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Psychology: a transforming field

Department marks six decades of preparing students for rewarding careers

Story by Kimberly Elworthy

The field of psychology has transformed since 1956, the year the Department of Psychology was founded at Wilfrid Laurier University's precursor, the Waterloo College of Arts.

During the past 60 years, the department has grown to include more than 30 professors who teach more than 1,000 undergraduate and graduate students in arts and science streams.

This year, the department is marking six decades of preparing students for careers in the field.

The celebrations kicked off with the annual Hunsberger Memorial Lecture in early November. Appropriately, the topic focused on neuroscience, a stream of psychology that has changed the field profoundly.

Rudy Eikelboom, professor and chair of Laurier’s Department of Psychology, recalls the shift from when he started studying psychology more than 30 years ago.

“When I started psychology at the graduate level, neuroscience was a very small discipline and largely medically related,” Eikelboom says.  “Neuroscience has exploded in the last 30 years, which has had a huge impact on psychology because we translate these neuroscience findings into the learning, memories and behaviours that animals and humans express.”

In contrast, the department has also become a leader in the stream of community psychology.

psychology student working with microscope

As well as being the 60th anniversary of the department, this year marks the 40th anniversary of Laurier’s Masters in Community Psychology program, Canada’s first and only program of its kind in English. The program allows students to understand individual behaviour in the context of a community. Students learn to understand where social systems may break down, resulting in an individual having a problem.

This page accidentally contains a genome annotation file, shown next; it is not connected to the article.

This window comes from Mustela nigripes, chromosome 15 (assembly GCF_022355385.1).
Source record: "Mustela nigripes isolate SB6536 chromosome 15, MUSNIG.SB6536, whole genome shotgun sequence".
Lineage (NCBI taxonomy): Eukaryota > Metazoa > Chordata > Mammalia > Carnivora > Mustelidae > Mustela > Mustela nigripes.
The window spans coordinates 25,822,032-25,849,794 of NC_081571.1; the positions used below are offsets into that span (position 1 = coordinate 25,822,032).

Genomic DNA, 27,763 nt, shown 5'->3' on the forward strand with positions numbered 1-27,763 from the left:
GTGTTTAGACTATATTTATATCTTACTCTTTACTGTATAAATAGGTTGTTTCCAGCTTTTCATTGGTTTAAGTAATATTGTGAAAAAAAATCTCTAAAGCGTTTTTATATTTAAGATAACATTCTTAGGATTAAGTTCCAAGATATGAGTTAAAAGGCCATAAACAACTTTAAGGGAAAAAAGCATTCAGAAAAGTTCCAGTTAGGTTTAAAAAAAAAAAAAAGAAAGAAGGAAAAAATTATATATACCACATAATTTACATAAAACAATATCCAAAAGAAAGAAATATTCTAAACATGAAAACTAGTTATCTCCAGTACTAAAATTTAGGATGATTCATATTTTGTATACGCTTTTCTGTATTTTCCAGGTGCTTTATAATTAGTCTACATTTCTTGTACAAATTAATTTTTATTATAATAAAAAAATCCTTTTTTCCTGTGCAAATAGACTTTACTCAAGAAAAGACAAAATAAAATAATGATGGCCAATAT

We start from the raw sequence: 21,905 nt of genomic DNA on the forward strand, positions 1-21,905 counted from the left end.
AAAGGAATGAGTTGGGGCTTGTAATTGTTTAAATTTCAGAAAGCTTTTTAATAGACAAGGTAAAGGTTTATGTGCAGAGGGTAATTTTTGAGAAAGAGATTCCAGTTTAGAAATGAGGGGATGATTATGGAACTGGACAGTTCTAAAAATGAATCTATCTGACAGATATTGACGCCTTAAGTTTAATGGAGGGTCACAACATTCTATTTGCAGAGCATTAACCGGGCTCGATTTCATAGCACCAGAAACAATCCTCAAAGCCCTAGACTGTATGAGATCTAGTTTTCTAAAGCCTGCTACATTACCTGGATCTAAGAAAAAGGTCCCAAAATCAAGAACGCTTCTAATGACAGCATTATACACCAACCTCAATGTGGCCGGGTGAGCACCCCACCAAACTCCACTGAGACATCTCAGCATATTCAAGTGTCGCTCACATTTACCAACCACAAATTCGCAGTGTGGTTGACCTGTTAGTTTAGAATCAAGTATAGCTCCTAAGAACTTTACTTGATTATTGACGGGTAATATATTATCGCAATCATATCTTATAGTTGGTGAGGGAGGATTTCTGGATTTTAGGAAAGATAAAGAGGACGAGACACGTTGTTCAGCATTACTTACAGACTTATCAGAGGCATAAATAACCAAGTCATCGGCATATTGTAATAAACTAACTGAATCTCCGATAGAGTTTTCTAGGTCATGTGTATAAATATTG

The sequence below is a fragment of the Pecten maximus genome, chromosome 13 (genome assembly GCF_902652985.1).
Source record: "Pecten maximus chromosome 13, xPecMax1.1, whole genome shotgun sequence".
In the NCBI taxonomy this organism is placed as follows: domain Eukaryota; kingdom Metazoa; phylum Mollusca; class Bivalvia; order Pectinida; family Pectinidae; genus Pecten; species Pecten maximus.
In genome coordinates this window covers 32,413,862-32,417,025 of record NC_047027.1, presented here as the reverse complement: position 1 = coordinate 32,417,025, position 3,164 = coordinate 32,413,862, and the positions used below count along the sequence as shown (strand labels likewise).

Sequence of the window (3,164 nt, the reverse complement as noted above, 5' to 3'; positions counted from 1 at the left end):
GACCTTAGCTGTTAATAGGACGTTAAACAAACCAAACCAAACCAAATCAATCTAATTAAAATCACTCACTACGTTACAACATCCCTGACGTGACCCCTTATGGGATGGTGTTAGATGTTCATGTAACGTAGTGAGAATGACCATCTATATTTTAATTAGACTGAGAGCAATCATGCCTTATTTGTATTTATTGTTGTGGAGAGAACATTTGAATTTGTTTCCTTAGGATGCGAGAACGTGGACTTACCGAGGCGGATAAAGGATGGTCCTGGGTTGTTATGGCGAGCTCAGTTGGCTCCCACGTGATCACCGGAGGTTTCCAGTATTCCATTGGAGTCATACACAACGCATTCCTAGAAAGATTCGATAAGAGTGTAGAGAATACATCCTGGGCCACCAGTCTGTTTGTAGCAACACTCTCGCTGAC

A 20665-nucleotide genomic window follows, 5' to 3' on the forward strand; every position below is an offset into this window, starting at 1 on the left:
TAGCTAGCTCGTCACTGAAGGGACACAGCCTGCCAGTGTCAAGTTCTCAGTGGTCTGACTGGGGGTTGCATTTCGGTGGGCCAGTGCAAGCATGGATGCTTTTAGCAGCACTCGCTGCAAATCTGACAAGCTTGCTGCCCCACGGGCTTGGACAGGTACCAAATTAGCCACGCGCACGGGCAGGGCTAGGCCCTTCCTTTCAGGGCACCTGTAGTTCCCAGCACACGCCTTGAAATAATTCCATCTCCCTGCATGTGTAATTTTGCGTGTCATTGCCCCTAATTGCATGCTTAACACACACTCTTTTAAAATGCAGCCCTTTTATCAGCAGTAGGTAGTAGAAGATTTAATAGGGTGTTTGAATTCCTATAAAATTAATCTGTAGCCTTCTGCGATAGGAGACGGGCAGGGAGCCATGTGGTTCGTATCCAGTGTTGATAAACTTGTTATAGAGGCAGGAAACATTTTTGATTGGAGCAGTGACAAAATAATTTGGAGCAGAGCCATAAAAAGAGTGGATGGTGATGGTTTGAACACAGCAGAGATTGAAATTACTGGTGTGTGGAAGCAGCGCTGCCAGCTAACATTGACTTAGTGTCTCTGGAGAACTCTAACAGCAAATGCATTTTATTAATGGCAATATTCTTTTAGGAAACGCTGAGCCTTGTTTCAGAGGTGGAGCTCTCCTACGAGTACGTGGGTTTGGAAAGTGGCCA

“Community psychology is different than neuroscience, but similar in applied practice – you have to have an interest in justice and marginalized populations,” Eikelboom says.

Eikelboom says a core strength of Laurier's Department of Psychology is the community service-learning (CSL) component of its courses. Psychology students must participate in a placement at a daycare facility, school, or service organization within the community to gain hands-on experience.

“Getting involved in an agency like a daycare when you’re learning about child psychology, you see what play is like for children, how it changes,” Eikelboom says. “You can lecture to students about these phases and theories of development in class, but for them to see it in person means a lot more.”

The department has incorporated a CSL component for more than 30 years. In 2006, Laurier received funding from the McConnell Foundation to create a university-wide Community Service-Learning office.

During the past 10 years, the Department of Psychology has also established the Centre for Cognitive Neuroscience and the Centre for Community Research, Learning and Action.

The Centre for Cognitive Neuroscience houses six laboratories and seeks to answer how multiple perceptual streams are integrated and then translated into meaningful actions. The Centre for Community Research Learning and Action is an interdisciplinary research centre focused on developing community partnerships and producing research, learning and action that advances community well-being and social justice.

The past 60 years have seen the field of psychology adapt to emerging scientific advances while balancing its central relationship to community. Laurier's Department of Psychology has been there every step of the way.

“Humans have both aspirations and biology,” Eikelboom says. “Psychology has to recognize both aspects of who we are.”

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